Until 2015, the East European radical right never effectively mobilized against new minorities arriving from non-European countries. This suggests that issues of immigration and mobilization against Islam due to the refugee crisis and to terrorist attacks in Paris in 2015 and Brussels in 2016 could unify Eastern and Western radical right movements more than Euroskepticism. However, it is not clear whether the fear of Islamic refugees and terrorism will benefit radicalized mainstream parties, radical right parties, or both. If the threat to national sovereignty is perceived as so severe that only a large party can restore security, by embracing a more hawkish position mainstream parties might subdue radical right parties because they are seen as more competent to deal with the issue (Meguid 2008).

Large radicalized parties have more credibility when they claim to be able to avert a severe threat posed by the European Union’s policies. In Hungary, Prime Minister Orbán successfully mobilized fear by claiming that half a million Syrian refugees would be moved from Turkey to the EU. In 2015, the Slovak government filed a lawsuit against the European Union at the European Court of Justice because it feared a new EU mandatory quota system to allocate asylum seekers. Fear of Muslim asylum seekers led to mass demonstrations in Eastern Europe, despite the fact that there are almost no migrant communities from the Middle East. The proposed EU quotas on how many asylum seekers each of the East European countries was expected to absorb were tiny relative to the size of the population, and few of the migrants actually wanted to go to Eastern Europe (even before they knew how unwelcome they were). The prime ministers of Poland and Slovakia, Ewa Kopacz and Robert Fico, explicitly asked for Christian refugees from Syria. Similar sentiments against Muslim refugees were echoed in Estonia, Hungary, and Bulgaria.4 Celebrations of the twenty-fifth anniversary of the 1989 Velvet Revolution were marked by large anti-government and anti-migrant demonstrations in Prague during November 2015.5 The refugee crisis and counter-Islamic mobilization resulted in a great variety of radical right mobilization.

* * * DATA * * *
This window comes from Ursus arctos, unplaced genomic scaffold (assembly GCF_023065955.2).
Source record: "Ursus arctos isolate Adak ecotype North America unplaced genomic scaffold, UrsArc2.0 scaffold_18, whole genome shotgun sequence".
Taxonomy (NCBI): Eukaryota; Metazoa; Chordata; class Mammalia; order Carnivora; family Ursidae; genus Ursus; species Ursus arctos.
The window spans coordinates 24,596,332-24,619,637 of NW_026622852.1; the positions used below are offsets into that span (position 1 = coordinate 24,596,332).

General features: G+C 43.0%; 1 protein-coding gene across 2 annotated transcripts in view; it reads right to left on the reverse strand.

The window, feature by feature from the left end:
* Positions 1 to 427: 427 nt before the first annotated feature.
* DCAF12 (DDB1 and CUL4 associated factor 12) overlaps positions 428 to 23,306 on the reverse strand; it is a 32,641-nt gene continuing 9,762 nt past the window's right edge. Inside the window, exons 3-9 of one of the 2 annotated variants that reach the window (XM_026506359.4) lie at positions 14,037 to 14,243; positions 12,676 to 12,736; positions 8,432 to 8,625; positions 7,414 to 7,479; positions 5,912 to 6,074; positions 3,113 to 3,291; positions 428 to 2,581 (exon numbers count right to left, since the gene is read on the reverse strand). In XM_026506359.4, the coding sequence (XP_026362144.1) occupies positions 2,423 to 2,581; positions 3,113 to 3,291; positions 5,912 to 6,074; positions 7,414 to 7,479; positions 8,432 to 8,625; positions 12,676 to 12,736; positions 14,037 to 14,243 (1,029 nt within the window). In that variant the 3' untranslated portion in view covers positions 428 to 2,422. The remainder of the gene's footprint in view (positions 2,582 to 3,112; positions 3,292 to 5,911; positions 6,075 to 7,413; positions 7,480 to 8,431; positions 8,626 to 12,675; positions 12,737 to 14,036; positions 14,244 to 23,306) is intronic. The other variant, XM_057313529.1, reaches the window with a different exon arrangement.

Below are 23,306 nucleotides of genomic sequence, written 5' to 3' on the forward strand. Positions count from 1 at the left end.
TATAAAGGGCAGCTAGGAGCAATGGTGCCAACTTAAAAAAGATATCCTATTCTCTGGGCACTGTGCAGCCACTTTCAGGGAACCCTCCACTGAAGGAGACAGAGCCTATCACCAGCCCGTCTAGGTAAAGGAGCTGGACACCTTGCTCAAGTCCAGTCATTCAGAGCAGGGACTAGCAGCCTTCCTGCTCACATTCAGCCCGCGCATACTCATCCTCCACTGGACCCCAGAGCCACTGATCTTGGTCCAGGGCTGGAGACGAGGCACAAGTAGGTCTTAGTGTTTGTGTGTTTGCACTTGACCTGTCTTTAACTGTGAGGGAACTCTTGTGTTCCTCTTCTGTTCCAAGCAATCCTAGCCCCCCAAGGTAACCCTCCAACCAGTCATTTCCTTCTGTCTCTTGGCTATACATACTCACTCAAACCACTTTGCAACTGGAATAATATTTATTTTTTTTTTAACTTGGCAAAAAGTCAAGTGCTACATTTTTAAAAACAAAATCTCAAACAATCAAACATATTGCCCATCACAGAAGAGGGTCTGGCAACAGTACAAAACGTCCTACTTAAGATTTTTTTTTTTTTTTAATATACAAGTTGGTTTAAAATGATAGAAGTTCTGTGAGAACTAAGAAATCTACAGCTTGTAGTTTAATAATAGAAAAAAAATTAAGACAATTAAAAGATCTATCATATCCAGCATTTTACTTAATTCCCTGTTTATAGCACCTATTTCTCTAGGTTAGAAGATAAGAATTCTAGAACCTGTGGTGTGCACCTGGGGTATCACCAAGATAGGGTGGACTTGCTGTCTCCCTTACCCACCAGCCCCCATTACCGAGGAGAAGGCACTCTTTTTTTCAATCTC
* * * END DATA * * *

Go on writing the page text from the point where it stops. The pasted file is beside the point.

Eastern Europe is an interesting laboratory in which political parties experiment with three core strategies to tackle the radical right: delegalization as a form of a cordon sanitaire, radicalization that weakens the radical right, and radicalization that leads to outbidding. Andrea Pirro (2015) and Bartek Pytlas (2016) have shown that in Eastern Europe, strategies of inclusion and exclusion yield mixed results, and no single strategy can be identified to suppress the radical right party vote. Recent elections in Poland in 2015 and Slovakia in 2016 reflect this schism. In Poland, the radicalized mainstream (p. 574) right-wing Prawo i Sprawiedliwość (PiS, Law and Justice Party) won elections in a landslide. In Slovakia, elections were marked by the implosion of mainstream parties and strengthened both the radical right (which received 8.6 percent of the vote) and the extreme right (which got 8 percent of the vote). Although the refugee crisis was not the sole focus of the electoral campaigns, both the Slovak and Polish mainstream parties used it to stir up nationalistic sentiment before the elections. The informal leader of the PiS, Jarosław Kaczyński, has claimed that refugees bring cholera to Europe. Robert Fico’s campaign to “protect Slovakia” against refugees cost him a comfortable majority in the Slovak parliament. The strategy badly backfired and made the task of forming a durable governing coalition after the elections a challenge. In Poland, by contrast, the nationalist sentiment gave PiS an unprecedented majority in the parliament that has allowed it to weaken core institutions of democratic governance such as the Constitutional Court and free media. This suggests that rhetorical radicalization of the mainstream parties is a double-edged sword for the mainstream parties.

Radicalized Mainstream Parties

The third common aspect of radical right mobilization is the presence of radicalized mainstream parties. They are typically left-leaning on the economy and advocate greater involvement of states in the economy. Some originated in anti-communist movements prior to the fall of the Berlin Wall in 1989. The most prominent examples are Fidesz in Hungary, PiS in Poland, and in Slovakia the social democratic parties of former and present prime ministers Vladimír Mečiar (Hnutie za demokratické Slovensko [HZDS, Movement for a Democratic Slovakia]) and Fico (Smer–sociálna demokracia [Smer, Direction–Social Democracy]) in Slovakia. Although many West European mainstream parties embrace tough policies on immigration and home-grown terrorist networks, East European mainstream parties are, comparatively speaking, much more comfortable with their radical right cousins. Radical right parties thus operate in a much more permissive environment and are often incorporated into governing coalitions.